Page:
Journal of Sexual Medicine
Background. Implantation of inflatable penile prosthesis (IPP) is a well-established treatment for medically refractory erectile dysfunction with proven long-term reliability. However, if an IPP fails, the subsequent surgery to fix the IPP can be more difficult with higher risks of complications than the primary implantation.
Aims. To review and evaluate a case of a difficult IPP replacement surgery for ways to improve surgical techniques and outcomes.
Materials & Methods. Perform a case report of a difficult IPP replacement surgery in which the patient had proximal perforation of the tunica albuginea with a review of the pertinent literature.
Results. The rear tip sling is a successful way to repair proximal perforation of the tunica albuginea. Recent publications show new surgical techniques to lower infection rates in IPP revision surgery.
Discussion. The rear tip sling appears to have better outcomes than a synthetic windsock for repairs of proximal perforation of the tunica albuginea. Recent publications have shown that the revision washout decreases penile prosthesis infection rates in revision surgeries.
Conclusion. While revision surgery for IPPs have higher risks than primary implantation, newer surgical techniques are helping to reduce these risks. Zanoni M, and Henry GD. A case of mechanical failure with proximal perforation at the time of revision surgery. J Sex Med 2009;6:2629–2632.
A Review of Surgical Techniques for Impending Distal Erosion and Intraoperative Penile Implant Complications: Part 2 of a Three-part Review Series on Penile Prosthetic Surgery
Introduction. More than half of intraoperative complications occur during dilatation of the corpora cavernosa, a critical step in the placement of any type of penile prosthesis, which can be especially difficult in a patient with corporal fibrosis. A late manifestation of cylinder placement can be impending erosion with lateral extrusion or medial deviation (into the urethra) of the distal tips. There are many different approaches to try and fix these surgical issues.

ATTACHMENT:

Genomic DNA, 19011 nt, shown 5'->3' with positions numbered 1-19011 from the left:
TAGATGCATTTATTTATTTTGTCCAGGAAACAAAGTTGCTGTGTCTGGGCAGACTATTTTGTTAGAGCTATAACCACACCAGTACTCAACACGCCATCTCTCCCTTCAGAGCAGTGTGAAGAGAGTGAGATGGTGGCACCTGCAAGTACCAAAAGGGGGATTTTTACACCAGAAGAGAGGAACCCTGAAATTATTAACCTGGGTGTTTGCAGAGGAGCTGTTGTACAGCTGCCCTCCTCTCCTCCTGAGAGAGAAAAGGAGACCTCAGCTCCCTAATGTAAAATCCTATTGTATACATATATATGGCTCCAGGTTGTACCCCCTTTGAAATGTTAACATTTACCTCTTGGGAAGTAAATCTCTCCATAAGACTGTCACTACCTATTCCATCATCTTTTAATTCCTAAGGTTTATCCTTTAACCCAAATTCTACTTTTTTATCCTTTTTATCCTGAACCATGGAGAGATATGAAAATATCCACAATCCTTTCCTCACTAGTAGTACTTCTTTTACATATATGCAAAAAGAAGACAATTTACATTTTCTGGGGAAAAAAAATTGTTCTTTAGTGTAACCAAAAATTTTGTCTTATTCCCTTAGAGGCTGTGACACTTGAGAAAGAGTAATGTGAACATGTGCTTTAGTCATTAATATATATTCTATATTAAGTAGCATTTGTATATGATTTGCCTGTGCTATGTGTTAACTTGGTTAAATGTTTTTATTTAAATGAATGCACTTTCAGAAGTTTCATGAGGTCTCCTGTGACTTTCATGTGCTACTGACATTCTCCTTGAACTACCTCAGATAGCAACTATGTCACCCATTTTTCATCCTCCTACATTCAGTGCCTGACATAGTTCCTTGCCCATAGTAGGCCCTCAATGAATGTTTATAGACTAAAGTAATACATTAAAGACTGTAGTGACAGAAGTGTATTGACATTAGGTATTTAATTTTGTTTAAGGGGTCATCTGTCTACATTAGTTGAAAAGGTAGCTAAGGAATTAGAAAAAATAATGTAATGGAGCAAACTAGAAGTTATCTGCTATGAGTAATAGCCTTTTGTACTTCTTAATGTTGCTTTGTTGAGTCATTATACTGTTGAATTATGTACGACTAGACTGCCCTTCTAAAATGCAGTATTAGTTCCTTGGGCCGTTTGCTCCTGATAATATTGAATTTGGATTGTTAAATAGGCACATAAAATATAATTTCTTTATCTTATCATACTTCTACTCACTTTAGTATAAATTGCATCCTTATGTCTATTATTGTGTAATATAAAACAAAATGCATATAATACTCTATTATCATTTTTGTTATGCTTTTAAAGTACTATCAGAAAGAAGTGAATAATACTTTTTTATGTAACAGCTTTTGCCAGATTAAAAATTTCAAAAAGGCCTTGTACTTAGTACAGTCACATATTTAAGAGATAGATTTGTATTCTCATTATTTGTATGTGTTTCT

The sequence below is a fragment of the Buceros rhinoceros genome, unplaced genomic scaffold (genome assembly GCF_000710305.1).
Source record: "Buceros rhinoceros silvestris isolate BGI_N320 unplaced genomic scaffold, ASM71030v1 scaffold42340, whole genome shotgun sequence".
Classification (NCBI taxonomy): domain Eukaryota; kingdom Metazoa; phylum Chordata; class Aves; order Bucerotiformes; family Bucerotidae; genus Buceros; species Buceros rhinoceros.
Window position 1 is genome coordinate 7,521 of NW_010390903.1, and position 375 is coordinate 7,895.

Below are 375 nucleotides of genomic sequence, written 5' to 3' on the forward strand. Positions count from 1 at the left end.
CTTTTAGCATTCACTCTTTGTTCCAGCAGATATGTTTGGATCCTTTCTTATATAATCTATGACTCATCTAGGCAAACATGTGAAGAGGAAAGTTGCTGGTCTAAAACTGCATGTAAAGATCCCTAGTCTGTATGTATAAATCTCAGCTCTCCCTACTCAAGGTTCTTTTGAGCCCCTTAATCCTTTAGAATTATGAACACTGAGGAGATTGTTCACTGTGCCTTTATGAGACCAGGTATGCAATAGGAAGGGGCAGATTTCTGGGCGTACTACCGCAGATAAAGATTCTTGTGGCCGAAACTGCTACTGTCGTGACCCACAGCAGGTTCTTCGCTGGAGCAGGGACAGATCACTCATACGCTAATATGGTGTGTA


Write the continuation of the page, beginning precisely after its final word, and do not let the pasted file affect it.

Aim. The review article evaluates the many different surgical techniques prosthetic surgeons use in the management of intraoperative complications and lateral extrusion.
Methods. A review of the literature was preformed with published results being evaluated to try to help guide the management of intraoperative complications and impending distal erosion. There is a special focus on dilation of the corpora cavernosa.
Main Outcomes Measures. The article reviews and evaluates the outcomes of the landmark papers in the management of intraoperative complications and impending distal erosion.
Results. Intraoperative complications of penile implant placement can be distressing for the prosthetic surgeon, but with proper recognition, most of these complications can be navigated with excellent postoperative results.
Conclusions. This review article summarizes many of the techniques, outcomes, and new developments in the complicated field of penile prosthetic surgery to help guide the implanting surgeon.
A Survey of Patients with Inflatable Penile Prostheses: Assessment of Timing and Frequency of Intercourse and Analysis of Implant Durability